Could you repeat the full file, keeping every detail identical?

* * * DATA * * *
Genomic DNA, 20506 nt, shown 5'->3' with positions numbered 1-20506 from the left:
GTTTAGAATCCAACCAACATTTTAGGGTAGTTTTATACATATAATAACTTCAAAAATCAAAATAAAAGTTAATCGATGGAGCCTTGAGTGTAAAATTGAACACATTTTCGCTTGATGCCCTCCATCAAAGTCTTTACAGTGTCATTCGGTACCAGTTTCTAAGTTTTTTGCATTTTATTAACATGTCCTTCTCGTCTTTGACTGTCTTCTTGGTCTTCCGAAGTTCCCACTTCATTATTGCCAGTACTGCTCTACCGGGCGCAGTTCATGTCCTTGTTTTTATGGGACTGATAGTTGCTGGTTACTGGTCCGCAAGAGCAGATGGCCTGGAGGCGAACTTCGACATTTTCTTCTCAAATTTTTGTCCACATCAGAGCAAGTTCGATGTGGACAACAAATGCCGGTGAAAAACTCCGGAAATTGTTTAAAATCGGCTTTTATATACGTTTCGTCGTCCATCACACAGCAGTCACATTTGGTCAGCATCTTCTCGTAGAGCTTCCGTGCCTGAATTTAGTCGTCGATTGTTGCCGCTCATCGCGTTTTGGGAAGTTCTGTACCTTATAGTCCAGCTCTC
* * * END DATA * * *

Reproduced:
Genomic DNA, 20506 nt, shown 5'->3' with positions numbered 1-20506 from the left:
GTTTAGAATCCAACCAACATTTTAGGGTAGTTTTATACATATAATAACTTCAAAAATCAAAATAAAAGTTAATCGATGGAGCCTTGAGTGTAAAATTGAACACATTTTCGCTTGATGCCCTCCATCAAAGTCTTTACAGTGTCATTCGGTACCAGTTTCTAAGTTTTTTGCATTTTATTAACATGTCCTTCTCGTCTTTGACTGTCTTCTTGGTCTTCCGAAGTTCCCACTTCATTATTGCCAGTACTGCTCTACCGGGCGCAGTTCATGTCCTTGTTTTTATGGGACTGATAGTTGCTGGTTACTGGTCCGCAAGAGCAGATGGCCTGGAGGCGAACTTCGACATTTTCTTCTCAAATTTTTGTCCACATCAGAGCAAGTTCGATGTGGACAACAAATGCCGGTGAAAAACTCCGGAAATTGTTTAAAATCGGCTTTTATATACGTTTCGTCGTCCATCACACAGCAGTCACATTTGGTCAGCATCTTCTCGTAGAGCTTCCGTGCCTGAATTTAGTCGTCGATTGTTGCCGCTCATCGCGTTTTGGGAAGTTCTGTACCTTATAGTCCAGCTCTC